Sadaoka, N., and Umegaki, K., 1994, “Numerical Method to Calculate Flow-Induced Vibration in a Turbulent Flow (1st Report, Derivation and Analysis of Oscillating Circular Cylinder),” Trans. JSME B, 60(570), pp. 409–416. (in Japanese)
Ichioka, T., Kawata, Y., Nakamura, T., Izumi, H., Kobayashi, T., and Takamatsu, H., 1995, “Research on Fluidelastic Vibration of Cylinder Arrays by Computational Fluid Dynamics (1st Report, Analysis on Two Cylinders and a Cylinder Row),” Trans. JSME B, 61(582), pp. 503–509. (in Japanese)
Matsumoto, H., Maekawa, S., and Kamemoto, K., 2000, “Three-Dimensional Analysis of Incompressible Flow Around an In-line Forced Oscillating Circular Cylinder,” Trans. JSME B, 66(644), pp. 1004–1012. (in Japanese)
Takato, K., Tsutsui, T., Akiyama, M., and Sugiyama, H., 1998, “Numerical Analysis of Flow Around a Vibrating Elastic Plate (An Approach Considered With Interaction of Distortion),” Trans. JSME B, 64(627), pp. 3720–3728. (in Japanese)
Sekiguchi, H., and Asami, T., 1982, “Fundamental Investigation of an Oil Damper (1st Report, Case of Its Analysis as Steady Flow),” Bull. JSME, 25(205), pp. 1135–1142.
Hirt, C. W., Amsden, A. A., and Cook, J. L., 1974, “An Arbitrary Lagrangian–Eulerian Computing Method for All Flow Speeds,” J. Computat. Phys., 14, pp. 227–253.
Donea, J., Huerta, A., Ponthot, J.-Ph., and Rodriguez-Ferran, A., 2004, Arbitrary Lagrangian–Eulerian Methods, Encyclopedia of Computational Mechanics, volume 1: Fundamentals, John Wiley & Sons Ltd., New York, Ch. 14.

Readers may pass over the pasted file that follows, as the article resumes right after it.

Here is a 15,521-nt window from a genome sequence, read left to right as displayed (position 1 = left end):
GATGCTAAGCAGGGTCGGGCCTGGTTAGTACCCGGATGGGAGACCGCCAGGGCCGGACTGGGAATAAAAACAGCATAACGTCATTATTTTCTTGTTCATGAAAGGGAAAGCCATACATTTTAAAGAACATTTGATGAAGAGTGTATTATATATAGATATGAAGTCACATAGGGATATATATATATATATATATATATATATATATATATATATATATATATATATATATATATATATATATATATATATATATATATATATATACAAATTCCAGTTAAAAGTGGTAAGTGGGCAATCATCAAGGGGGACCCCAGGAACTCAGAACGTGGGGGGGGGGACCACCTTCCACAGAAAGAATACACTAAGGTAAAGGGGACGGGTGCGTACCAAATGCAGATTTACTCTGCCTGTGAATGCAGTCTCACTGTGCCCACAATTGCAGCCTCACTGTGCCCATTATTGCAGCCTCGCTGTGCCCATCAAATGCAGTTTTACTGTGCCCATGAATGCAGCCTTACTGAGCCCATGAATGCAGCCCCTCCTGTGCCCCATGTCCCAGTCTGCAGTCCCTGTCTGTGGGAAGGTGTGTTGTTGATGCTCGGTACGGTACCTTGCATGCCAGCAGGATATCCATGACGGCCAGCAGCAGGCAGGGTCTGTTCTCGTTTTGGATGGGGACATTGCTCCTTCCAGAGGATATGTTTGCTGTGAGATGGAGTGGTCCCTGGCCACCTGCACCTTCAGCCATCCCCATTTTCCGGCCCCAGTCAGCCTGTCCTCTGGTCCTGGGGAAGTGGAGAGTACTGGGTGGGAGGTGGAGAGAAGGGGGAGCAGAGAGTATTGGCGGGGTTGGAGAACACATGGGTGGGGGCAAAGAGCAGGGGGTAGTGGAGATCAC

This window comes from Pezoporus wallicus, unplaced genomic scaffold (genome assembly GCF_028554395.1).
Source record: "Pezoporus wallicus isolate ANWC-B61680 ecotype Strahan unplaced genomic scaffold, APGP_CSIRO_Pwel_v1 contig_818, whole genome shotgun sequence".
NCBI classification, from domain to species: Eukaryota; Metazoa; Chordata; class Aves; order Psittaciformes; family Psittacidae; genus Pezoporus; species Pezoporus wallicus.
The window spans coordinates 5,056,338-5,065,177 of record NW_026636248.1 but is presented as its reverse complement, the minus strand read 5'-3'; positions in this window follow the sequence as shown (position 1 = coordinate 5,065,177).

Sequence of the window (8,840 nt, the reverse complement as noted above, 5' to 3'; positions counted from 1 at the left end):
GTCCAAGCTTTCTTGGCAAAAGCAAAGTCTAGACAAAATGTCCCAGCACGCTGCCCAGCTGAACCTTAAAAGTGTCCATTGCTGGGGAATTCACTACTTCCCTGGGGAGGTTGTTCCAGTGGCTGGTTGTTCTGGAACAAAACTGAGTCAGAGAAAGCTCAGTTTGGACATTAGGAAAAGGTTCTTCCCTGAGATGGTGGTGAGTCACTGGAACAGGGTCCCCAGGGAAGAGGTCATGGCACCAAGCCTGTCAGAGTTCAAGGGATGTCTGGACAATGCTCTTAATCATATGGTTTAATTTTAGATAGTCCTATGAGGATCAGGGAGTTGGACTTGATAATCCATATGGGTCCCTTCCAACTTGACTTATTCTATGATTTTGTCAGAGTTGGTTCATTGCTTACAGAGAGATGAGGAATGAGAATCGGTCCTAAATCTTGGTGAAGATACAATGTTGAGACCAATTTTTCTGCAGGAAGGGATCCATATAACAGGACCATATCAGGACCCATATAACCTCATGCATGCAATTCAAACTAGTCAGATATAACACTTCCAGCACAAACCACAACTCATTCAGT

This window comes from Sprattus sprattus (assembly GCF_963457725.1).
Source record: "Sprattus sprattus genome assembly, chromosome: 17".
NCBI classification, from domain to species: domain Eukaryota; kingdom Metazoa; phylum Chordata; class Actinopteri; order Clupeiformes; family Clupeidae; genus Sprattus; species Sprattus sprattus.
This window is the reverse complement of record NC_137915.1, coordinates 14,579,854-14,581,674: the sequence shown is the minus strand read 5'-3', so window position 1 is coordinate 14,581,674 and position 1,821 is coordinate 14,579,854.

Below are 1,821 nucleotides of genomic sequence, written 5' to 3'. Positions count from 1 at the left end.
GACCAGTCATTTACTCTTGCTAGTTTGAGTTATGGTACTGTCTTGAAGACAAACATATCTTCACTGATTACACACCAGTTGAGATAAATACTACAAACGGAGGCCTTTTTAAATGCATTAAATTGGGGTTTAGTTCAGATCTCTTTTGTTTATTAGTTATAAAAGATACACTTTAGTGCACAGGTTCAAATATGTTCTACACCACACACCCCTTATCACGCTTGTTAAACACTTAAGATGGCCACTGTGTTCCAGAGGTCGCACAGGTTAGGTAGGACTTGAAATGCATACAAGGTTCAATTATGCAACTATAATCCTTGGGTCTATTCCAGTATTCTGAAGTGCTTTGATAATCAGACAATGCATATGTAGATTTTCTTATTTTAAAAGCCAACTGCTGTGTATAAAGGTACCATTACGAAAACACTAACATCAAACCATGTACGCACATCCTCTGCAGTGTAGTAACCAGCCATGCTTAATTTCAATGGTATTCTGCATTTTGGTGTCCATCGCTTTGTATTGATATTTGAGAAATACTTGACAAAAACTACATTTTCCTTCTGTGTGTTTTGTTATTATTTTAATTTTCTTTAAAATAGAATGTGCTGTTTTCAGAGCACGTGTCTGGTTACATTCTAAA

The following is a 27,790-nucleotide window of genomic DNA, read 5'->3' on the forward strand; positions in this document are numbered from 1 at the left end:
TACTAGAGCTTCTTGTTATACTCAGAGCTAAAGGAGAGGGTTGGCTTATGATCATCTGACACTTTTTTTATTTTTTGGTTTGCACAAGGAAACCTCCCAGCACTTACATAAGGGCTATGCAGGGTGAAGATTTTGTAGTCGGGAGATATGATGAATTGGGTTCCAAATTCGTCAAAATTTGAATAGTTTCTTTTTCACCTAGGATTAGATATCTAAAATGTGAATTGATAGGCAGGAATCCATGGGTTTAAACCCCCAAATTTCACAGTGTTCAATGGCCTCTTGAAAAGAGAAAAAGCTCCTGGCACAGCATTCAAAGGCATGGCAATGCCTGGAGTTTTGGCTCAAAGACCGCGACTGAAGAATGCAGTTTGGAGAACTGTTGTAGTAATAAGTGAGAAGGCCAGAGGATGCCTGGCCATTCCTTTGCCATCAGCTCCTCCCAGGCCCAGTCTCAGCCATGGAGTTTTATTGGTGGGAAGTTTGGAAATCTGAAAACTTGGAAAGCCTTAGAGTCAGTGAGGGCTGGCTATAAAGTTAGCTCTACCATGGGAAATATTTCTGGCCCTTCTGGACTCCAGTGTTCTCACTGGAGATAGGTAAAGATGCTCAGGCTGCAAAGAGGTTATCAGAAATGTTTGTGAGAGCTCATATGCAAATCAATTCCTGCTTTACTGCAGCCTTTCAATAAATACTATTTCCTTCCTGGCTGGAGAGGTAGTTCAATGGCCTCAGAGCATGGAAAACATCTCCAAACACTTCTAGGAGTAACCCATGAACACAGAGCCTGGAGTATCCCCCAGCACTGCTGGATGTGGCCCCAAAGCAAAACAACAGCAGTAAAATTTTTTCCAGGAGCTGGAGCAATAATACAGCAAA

Kim, J., and Moin, P., 1985, “Application of a Fractional-Step Method to Incompressible Navier–Stokes Equations,” J. Computat. Phys., 59, pp. 308–323.
Kawamura, T., and Kuwahara, K., 1984, “Computation of High Reynolds Number Flow Around Circular Cylinder With Surface Roughness,” AIAA Paper, 84-0340.
Izumi, H., Taniguchi, N., Kawata, Y., Kobayashi, T., and Adachi, T., 1994, “Three-Dimensional Flow Analysis Around a Circular Cylinder (1st Report, In the Case of a Stationary Circular Cylinder),” Trans. JSME B, 60(579), pp. 3797–3804. (in Japanese)
Ohba, H., and Kuroda, S., 1992, “Numerical Study of Flows Around a Rotating Square Cylinder,” Trans. JSME B, 58(549), pp. 1446–1451.
Inomoto, T., and Matsuno, K., 2004, “A Moving-Grid Finite-Volume Method for Three Dimensional Incompressible Flows,” Proceedings of the 18th Computational Fluid Dynamics Symposium, D2-3.

## Figures

Fig. 1

Moving piston problem

Fig. 2

Velocity profile at the outlet of the pipe

Fig. 3

Cross-sectional view of an oil damper

Fig. 4

Velocity profile through the flow channel (a) Radius ratio Rr = 0.5, (b) Radius ratio Rr = 0.8

Fig. 5

Pressure drag acting on the piston (a) Radius ratio Rr = 0.5, (b) Radius ratio Rr = 0.8

Fig. 6

Friction drag acting on the piston (a) Radius ratio Rr = 0.5, (b) Radius ratio Rr = 0.8

Fig. 7

Relation between the damping coefficient and the piston length (a) Piston diameter: 26 mm, (b) Piston diameter: 30 mm, (c) Piston diameter: 32 mm, (d) Piston diameter: 34 mm

Fig. 8

Comparison of the numerically and experimentally obtained streamlines (a) Numerical (ωt=π/2), (b) Experimental (ωt=π/2), (c) Numerical (ωt=3π/2), (d) Experimental (ωt=3π/2)

## Errata

Some tools below are only available to our subscribers or users with an online account.

### Related Content

Customize your page view by dragging and repositioning the boxes below.

Related Journal Articles
Related Proceedings Articles
Related eBook Content
Topic Collections